What is the difference between a free trade agreement and a preferential trade agreement?

What is the difference between a free trade area and a free trade agreement?

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    $\begingroup$ did you try using google and reading a few articles? $\endgroup$ – 123 Feb 1 '15 at 6:35
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    $\begingroup$ I suggest you edit the question to add a bit more detail. Wikipedia can quite quickly answer your second question. With a bit of refinement your first question could be interesting. $\endgroup$ – Jamzy Feb 1 '15 at 23:47

A free trade agreement stipulates free (cero tariff) trade between countries/states. In practice, this also includes broader provisions, such as agreements on movement of capital, goods and people (such as NAFTA). A free trade agreement will also mostly include all or a large portion of goods.

In contrast, a preferential trade agreement is much less broad covering preferential (i.e. low or lower other countries) tariffs for a set of products or services. A preferential trade agreement can also just be unilateral or for a particular amount of years, etc.

A free trade area is an area inside a country or state where free-trade rules (in general, but depending on the country and circumstance) apply. These areas are intended mostly for the import and export of goods, and are useful for a country that imports a good as an input by which another good is produced, thus lowering tariff costs for the producers.

A free trade agreement is, of course, not a physical place (see explanation above).

Further, I recommend simply wikipedia in this case...


free trade is the unrestricted purchase and sale of goods and services between countries without the imposition of constraints such as tariffs, duties and quotas. Free trade is a win-win proposition because it enables nations to focus on their core competitive advantage(s), thereby maximizing economic output and fostering income growth for their citizens. Formerly insular economies such as China and India have expanded at much faster growth rates since they adopted free trade principles in the 1980s and 1990s, respectively.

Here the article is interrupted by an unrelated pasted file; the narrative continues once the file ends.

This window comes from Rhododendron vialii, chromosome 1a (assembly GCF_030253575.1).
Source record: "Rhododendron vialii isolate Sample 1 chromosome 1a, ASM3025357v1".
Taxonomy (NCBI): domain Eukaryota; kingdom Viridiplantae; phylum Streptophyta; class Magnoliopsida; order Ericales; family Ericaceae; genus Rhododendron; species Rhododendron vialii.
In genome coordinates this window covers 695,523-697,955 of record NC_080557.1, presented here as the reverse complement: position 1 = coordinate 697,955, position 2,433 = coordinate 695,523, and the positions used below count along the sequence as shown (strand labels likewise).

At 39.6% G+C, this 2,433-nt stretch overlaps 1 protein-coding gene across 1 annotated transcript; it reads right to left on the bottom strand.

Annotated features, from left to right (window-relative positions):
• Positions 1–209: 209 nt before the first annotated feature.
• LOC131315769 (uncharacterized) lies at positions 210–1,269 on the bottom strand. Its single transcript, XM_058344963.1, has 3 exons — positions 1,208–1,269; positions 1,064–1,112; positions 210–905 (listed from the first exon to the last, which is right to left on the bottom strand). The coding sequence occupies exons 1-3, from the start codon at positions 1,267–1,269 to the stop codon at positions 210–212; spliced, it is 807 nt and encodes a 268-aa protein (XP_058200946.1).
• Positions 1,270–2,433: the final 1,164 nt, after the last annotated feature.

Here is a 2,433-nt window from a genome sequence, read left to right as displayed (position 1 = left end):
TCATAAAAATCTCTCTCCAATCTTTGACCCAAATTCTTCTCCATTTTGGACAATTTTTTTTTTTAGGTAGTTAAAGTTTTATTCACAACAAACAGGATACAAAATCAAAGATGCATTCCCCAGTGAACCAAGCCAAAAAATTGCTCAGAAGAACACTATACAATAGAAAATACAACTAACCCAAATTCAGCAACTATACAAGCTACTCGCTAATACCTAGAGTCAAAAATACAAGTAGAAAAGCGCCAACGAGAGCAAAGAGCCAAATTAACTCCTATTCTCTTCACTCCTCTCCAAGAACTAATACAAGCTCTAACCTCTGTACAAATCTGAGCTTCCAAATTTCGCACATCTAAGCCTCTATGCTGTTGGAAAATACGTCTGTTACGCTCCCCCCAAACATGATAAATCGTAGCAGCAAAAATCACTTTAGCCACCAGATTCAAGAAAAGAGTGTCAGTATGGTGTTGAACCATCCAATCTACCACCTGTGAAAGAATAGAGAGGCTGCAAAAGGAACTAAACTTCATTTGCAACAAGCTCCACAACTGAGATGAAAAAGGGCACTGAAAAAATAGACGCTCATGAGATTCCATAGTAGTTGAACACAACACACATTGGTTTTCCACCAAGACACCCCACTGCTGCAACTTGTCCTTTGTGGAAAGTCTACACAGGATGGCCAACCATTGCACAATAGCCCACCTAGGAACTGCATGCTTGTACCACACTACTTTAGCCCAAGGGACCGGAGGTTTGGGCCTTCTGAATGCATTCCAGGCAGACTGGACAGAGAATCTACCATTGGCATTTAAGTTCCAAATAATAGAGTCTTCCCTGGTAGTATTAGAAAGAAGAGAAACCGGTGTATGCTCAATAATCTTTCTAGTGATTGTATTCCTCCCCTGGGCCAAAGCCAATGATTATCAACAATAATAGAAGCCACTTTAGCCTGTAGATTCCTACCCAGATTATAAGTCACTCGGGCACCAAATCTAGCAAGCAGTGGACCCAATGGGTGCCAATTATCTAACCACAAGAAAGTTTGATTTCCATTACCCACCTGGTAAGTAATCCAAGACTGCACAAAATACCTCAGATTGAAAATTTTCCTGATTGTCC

Free trade enables nations to concentrate their efforts on manufacturing products or providing services where they have a distinct comparative advantage, according to the theory first espoused by economist David Ricardo two centuries ago. A free trade policy should enable a nation to generate enough foreign currency to purchase the products or services that it does not produce indigenously. The process works best when there are few if any barriers to entry for such imports. The imposition of artificial constraints such as tariffs on imports or the provision of subsidies to exports will introduce distortions and impede free trade.


trade agreement is any contractual arrangement between states concerning their trade relationships. Trade agreements may be bilateral or multilateral—that is, between two states or more than two states.

For most countries international trade is regulated by unilateral barriers of several types, including tariffs, non-tariff barriers, and outright prohibitions. Trade agreements are one way to reduce these barriers, thereby opening all parties to the benefits of increased trade.

In most modern economies the possible coalitions of interested groups are numerous, and the variety of possible unilateral barriers is great. Further, some trade barriers are created for other, non-economic reasons, such as national security or the desire to preserve or insulate local culture from foreign influences. Thus, it is not surprising that successful trade agreements are very complicated. Some common features of trade agreements are reciprocity, a most-favored-nation (MFN) clause, and national treatment of non tariff barriers.

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    $\begingroup$ This website is about economics. Please try to base your statements on facts, or previous scientific studies. $\endgroup$ – VicAche Jun 28 '15 at 21:39
  • $\begingroup$ This doesn't answer the question. Reads like an undergrad essay on free trade. $\endgroup$ – Jamzy Jun 28 '15 at 22:39

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